The prospect of sci-fi turning into real life is pretty familiar these days. In the past couple of years, several projects have claimed to point the way toward a real-life version of the holodeck from Star Trek: basically, an immersive virtual-reality experience in which participants can freely interact with their surroundings. For now, it’s still more hype than substance. But NYU got a $2.9 million grant from the National Science Foundation to make it happen.
When Winslow Burleson, director of the NYU-X Lab at the College of Nursing, announced the grant at the NYC Media Lab Summit last month, quite a few people in the audience, including this reporter, were incredulous. (“I’m still trying to wrap my head around that holodeck presentation,” one demo participant said, hours later.) So we tracked Burleson down for more details. Does the project actually intend to bring Star Trek to life? And besides the obvious cool factor, what will be the eventual payoff?
"We very much believe in this as a large-scale open innovation endeavor."
The project involves several schools and departments within NYU, including the Media and Game Network (MAGNET), which is based at NYU Tandon in Brooklyn. Brooklyn-affiliated faculty on the project include computer science professor Ken Perlin, who is a member of MAGNET, and composer and Tandon associate professor R. Luke DuBois. In addition, NYU is partnering with 18 other universities, including MIT and UC Berkeley, as well as companies such as IBM and Sennheiser.
The National Science Foundation grant covers a five-year period, with the first two years designated for bringing the technology to initial maturity: in other words, one that other universities could investigate. Burleson said he expects that an initial prototype will be built by the end of 2017.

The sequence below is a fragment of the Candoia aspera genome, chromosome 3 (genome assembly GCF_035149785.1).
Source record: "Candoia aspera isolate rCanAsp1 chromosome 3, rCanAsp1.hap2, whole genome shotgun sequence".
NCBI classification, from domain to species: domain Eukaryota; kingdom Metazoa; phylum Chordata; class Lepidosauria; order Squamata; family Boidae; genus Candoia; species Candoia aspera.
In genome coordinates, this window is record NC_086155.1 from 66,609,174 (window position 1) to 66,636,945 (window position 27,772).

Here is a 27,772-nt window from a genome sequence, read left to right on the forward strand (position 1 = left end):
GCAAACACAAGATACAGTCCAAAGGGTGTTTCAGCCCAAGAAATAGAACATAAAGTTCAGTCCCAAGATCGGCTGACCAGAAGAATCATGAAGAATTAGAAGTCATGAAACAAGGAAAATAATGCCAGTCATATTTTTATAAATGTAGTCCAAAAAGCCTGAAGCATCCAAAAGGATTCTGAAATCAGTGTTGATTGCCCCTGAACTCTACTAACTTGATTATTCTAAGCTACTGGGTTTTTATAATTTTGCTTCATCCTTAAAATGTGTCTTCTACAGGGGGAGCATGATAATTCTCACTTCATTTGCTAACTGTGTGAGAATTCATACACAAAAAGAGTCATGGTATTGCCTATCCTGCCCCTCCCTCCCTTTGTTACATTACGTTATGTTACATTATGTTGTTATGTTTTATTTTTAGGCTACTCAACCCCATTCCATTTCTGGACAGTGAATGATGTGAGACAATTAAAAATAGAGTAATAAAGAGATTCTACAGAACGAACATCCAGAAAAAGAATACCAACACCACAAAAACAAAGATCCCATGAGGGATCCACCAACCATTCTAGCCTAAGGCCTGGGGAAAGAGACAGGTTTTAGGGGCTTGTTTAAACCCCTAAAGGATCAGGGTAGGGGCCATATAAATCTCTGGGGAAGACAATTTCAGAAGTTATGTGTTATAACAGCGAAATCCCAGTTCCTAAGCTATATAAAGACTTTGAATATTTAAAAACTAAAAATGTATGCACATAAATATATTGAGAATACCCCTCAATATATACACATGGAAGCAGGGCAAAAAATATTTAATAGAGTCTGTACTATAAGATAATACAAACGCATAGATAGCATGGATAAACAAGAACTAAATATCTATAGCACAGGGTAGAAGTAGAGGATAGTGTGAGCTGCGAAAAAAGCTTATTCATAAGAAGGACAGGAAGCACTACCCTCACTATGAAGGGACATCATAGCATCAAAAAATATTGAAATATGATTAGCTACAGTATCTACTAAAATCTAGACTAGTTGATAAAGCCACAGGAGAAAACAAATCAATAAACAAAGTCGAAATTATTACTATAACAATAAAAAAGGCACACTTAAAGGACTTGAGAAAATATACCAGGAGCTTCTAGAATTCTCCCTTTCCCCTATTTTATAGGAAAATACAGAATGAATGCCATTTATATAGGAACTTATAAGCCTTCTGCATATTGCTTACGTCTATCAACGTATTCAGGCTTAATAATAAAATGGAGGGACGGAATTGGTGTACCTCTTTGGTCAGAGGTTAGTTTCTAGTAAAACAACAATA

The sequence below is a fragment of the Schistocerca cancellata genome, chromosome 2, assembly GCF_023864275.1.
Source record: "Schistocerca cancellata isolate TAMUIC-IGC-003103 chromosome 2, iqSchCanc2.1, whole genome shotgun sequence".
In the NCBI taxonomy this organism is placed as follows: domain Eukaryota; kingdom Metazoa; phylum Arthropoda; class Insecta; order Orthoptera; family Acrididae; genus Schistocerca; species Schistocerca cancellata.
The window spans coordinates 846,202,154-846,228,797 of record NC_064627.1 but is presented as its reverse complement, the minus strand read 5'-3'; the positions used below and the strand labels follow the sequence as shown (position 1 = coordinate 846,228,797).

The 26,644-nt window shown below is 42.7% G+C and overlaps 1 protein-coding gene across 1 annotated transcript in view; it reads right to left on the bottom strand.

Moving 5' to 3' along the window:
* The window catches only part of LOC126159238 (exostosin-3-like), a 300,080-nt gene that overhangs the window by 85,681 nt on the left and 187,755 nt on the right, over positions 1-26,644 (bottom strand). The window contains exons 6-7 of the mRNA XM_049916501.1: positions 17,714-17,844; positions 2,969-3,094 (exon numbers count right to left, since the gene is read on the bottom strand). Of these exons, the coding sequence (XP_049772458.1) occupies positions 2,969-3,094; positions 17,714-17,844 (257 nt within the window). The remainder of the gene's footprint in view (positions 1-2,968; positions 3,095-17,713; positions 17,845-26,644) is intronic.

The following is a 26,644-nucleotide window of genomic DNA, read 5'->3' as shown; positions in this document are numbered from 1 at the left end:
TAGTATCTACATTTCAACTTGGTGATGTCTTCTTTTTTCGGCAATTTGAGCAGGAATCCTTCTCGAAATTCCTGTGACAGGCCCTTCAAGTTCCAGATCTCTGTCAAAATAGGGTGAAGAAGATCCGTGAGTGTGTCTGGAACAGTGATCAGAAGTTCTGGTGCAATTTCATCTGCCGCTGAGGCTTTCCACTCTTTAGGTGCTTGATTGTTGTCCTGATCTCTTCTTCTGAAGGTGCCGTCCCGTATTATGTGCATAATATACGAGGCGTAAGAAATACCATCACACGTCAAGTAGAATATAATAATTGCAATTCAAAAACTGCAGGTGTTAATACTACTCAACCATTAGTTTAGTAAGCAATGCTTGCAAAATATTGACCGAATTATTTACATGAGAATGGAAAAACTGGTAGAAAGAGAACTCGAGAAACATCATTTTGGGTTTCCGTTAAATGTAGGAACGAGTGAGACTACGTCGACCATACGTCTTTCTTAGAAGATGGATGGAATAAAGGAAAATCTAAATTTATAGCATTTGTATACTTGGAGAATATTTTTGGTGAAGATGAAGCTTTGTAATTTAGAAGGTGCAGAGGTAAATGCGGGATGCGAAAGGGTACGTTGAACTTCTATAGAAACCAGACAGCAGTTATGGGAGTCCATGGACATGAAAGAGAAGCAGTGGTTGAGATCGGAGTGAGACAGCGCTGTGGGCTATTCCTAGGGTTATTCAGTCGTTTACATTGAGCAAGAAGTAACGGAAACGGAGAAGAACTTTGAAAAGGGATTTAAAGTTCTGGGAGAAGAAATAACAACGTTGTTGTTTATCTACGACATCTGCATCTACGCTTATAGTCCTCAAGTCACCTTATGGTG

The NYU Holodeck isn’t a novel technology, per se, but a combination of many technologies under one platform: virtual and augmented reality, wearable devices, brain-computer interaction, 3D printing, robots, advanced sound systems and game controllers, all underpinned by IBM’s Watson. What’s novel, Burleson said, is how these technologies will work together. Interacting with a virtual reality display in the NYU Holodeck, for instance, could summon a social robot to perform a task.
“It’s like using the Force to bring it to you,” he said.
(Yes, we know that’s a Star Wars reference. Apologies for the mixed sci-fi metaphors.)
Burleson has previously worked on several of the technologies being incorporated into the NYU Holodeck. As a doctoral researcher at the MIT Media Lab, he developed a “multimodal affective learning companion” — in other words, a software-generated character that responds to users’ emotions in order to help them learn new skills. In his current role at the College of Nursing, he has worked on virtual-reality simulators that enable students to train for medical procedures.
With this project, the university hopes to expand upon its educational and research possibilities. One key aspect of the NYU Holodeck is that its platform will be distributed, so it won’t be confined to NYU’s campus. Instead, its partner institutions will be running experiments at the same time, and their results will be captured and shared on the platform. As a result, Burleson said, the Holodeck will become “smarter” in a sense, by having more simulations and virtual scenarios to draw upon as it undergoes testing. And, of course, universities and other institutions will be able to collaborate more efficiently, by using the same shared resource.
“We very much believe in this as a large-scale open innovation endeavor,” he said. “We hope it will pave the way for many other Holodeck nodes to be built.”
So how much does this line up with the Star Trek holodeck that inspired it — or, at least, its name? Note that there’s no mention of holographs here: one key feature of the original, which other supposed “real-life holodecks” have attempted to replicate. Burleson acknowledged as much.
“The current thinking is that’s further out than our project,” he said.
But, he added, with the distributed model, the NYU Holodeck may be even more sophisticated than the sci-fi version, at least in one respect.
Overall, he said, “We think that we’re spiritually in the ball park.”